A Look At Pivotal Labs In Sydney

October 28, 2015 Simon Elisha

sfeatured-podcastA new office for Pivotal Labs, the agile development arm of Pivotal, has just opened in the beautiful city of Sydney, Australia. We have a candid chat with Labs Director, Lawrence Crowther, about the Labs setup, why Silicon Valley has been relying on Pivotal Labs for nearly 20 years and what we do to help customers get amazing results.

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Speaker 1:
Welcome to the Pivotal Perspectives podcast, the podcast at the intersection of Agile, Cloud, and Big Data. Stay tuned for regular updates, technical deep dives, architecture discussions, and interviews. Now, let’s join Pivotal’s Australia and New Zealand’s CTO, Simon Elisha for the Pivotal Perspectives podcast.

Simon Elisha:
Hello everyone and welcome back to the podcast from a very special location today. I’m in Sydney at a location called Tank Stream Labs and I’m joined by our director of Pivotal Labs for Sydney our new Labs Sydney office, Lawrence Crowther. Welcome Lawrence.

Lawrence Crowther:
Thanks, Simon. Thanks for having me.

Simon Elisha:
Pleasure, now Lawrence and I go way back, so it is exciting to see Lawrence take this role and really setting something up from scratch. I thought it would be a great opportunity to have a bit of a chat about what Labs is, particularly in Sydney, some of the nuances of how it works, etc. and how better than to come from the horse’s mouth, so maybe Lawrence can you paint us a mental picture of what a Labs set up looks like?

Lawrence Crowther:
Sure, I guess for the audience let’s go back a few steps and talk about Pivotal Labs in general and then we can drill into some of the specifics, but Pivotal Labs is the agile development if you will, of Pivotal Software, the company. It’s been around for about 20 years or so, helping startups and enterprises out of Silicon Valley for that time. We were the go to shop for agile development in the late 90s, early 2000s, until we saw a trend where big enterprises wanted to start building software like startups as well. Then we transitioned into helping enterprises as well, but using the same process.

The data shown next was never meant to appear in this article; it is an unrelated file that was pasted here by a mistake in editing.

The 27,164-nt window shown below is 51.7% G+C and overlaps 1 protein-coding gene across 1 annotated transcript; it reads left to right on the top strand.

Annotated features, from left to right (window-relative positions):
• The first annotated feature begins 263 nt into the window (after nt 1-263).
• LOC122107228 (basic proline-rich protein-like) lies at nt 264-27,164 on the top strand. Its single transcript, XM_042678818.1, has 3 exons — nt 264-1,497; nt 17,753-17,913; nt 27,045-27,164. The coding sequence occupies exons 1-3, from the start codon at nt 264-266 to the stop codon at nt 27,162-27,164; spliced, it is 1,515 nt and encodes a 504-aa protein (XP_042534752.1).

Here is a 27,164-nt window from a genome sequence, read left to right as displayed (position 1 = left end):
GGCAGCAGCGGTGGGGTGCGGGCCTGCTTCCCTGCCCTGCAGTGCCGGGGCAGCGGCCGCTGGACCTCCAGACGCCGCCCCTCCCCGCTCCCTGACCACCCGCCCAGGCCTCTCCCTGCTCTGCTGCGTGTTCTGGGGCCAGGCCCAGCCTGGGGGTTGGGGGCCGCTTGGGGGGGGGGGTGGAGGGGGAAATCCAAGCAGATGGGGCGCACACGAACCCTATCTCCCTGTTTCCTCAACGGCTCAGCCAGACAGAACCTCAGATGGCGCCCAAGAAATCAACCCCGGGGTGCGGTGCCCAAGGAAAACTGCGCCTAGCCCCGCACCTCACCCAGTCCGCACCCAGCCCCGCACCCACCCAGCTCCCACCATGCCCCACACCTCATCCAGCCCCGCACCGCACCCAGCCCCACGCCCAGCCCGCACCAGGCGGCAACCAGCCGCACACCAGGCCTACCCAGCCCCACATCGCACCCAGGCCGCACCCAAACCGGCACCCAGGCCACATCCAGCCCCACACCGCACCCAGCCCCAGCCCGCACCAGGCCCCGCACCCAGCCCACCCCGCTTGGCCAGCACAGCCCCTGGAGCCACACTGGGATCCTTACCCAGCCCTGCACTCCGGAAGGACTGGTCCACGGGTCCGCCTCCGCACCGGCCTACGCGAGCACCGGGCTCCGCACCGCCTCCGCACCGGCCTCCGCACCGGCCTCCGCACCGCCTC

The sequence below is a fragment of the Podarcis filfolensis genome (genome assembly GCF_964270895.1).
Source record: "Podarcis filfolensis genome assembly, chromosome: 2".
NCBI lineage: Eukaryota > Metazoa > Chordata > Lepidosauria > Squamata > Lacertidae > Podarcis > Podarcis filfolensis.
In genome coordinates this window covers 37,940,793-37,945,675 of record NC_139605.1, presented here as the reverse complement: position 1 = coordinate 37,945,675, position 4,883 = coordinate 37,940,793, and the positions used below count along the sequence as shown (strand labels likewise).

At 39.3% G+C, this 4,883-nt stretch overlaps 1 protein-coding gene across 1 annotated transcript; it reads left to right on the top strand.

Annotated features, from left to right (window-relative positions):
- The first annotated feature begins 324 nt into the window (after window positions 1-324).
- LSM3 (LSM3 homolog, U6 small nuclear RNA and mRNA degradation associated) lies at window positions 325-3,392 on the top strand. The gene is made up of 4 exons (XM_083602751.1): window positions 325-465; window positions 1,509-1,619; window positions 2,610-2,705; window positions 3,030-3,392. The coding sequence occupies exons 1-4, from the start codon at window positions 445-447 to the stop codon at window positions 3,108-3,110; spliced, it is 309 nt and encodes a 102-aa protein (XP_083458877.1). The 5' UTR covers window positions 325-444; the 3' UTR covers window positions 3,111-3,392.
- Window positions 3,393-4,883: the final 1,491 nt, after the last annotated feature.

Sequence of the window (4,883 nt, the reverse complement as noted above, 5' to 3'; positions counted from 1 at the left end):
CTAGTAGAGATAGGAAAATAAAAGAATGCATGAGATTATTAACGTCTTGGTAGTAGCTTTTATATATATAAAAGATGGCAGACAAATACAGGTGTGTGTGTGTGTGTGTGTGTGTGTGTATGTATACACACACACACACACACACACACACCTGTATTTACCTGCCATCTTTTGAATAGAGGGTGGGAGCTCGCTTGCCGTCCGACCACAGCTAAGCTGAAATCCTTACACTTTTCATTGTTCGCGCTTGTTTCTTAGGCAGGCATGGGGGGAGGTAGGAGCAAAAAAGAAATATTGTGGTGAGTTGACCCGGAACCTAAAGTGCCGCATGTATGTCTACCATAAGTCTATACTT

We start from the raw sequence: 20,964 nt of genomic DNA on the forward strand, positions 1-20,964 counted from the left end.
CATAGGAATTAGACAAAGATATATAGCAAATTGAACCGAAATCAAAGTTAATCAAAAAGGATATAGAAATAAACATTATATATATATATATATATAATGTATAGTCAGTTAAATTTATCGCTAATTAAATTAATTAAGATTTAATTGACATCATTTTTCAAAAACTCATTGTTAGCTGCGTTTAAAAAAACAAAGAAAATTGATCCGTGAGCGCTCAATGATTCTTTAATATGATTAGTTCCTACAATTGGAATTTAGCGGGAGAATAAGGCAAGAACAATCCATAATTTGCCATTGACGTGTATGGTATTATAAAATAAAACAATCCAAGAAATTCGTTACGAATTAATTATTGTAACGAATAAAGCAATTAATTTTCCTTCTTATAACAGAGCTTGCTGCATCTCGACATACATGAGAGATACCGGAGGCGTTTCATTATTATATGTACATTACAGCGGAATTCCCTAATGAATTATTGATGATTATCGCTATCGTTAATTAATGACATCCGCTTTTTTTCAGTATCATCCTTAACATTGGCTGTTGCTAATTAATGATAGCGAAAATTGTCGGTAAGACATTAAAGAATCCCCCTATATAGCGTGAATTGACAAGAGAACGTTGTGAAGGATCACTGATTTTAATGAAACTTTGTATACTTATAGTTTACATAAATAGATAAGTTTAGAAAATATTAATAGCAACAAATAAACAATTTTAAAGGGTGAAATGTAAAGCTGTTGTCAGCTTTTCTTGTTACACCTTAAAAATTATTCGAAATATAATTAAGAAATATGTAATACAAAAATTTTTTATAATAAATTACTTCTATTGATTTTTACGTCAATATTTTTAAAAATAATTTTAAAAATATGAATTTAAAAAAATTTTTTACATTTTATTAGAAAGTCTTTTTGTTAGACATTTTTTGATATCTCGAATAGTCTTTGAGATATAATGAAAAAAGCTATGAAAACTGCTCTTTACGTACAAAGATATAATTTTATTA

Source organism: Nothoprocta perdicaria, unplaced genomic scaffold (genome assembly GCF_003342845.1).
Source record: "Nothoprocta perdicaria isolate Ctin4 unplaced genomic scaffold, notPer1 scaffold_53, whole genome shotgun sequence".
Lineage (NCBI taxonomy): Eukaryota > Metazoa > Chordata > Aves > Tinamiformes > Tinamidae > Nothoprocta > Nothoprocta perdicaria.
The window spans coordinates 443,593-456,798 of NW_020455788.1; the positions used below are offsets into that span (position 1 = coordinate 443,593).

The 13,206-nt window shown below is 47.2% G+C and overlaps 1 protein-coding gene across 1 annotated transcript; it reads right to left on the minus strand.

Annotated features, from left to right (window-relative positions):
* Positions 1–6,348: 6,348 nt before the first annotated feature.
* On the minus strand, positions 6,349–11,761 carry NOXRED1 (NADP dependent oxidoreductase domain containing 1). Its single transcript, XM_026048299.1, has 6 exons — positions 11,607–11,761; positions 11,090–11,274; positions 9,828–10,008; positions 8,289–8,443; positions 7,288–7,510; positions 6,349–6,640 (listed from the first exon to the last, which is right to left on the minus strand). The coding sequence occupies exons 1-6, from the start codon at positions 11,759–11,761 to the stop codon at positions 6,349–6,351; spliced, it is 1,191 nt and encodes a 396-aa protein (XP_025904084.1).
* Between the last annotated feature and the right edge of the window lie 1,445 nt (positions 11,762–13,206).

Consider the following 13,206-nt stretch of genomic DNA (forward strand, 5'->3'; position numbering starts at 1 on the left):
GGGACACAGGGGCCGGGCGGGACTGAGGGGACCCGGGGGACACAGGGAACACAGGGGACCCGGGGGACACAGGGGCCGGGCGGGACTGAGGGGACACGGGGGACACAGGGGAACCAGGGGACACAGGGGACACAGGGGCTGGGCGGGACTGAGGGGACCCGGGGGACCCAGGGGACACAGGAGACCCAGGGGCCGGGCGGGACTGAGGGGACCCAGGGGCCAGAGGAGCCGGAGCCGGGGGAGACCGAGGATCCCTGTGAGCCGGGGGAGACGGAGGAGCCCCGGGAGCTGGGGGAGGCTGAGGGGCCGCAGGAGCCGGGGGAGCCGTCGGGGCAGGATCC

Well known in the Silicon valley, now this is the 16th office in Sydney that we’re expanding globally, so it’s going very, very quickly. Our mission statement is to transform the way the world builds software, and we do that through a number of ways. Firstly we invite customers to come in and collocate with us, to help transform the way they build software as well. After the engagement, they’ll go back and carry on the process and the practice in their own office and become agile as well. Also, because of our process, we can deliver apps in a short period of time, so we help customers actually go to market much quicker and become very competitive in their space, so it’s really how we’re helping customers transform their business and their industry.

Simon Elisha:
I think there are many things that distinguish Labs as being different then other ways of developing and I talk to customers a lot about it but it’s often hard to communicate. It’s like the matrix, you’ve got to see it for yourself. There are many different dimensions, we’ll try and cover a lot of them as we speak today, but one of the probably most physically obvious ones is when you walk into a Pivotal Labs office and it looks a certain way, there’s a certain way everyone is sitting together, there’s a certain way people work that’s different. Do you want to give us a little view of that and what a Pivot goes through in daily life and that sort of stuff?

Lawrence Crowther: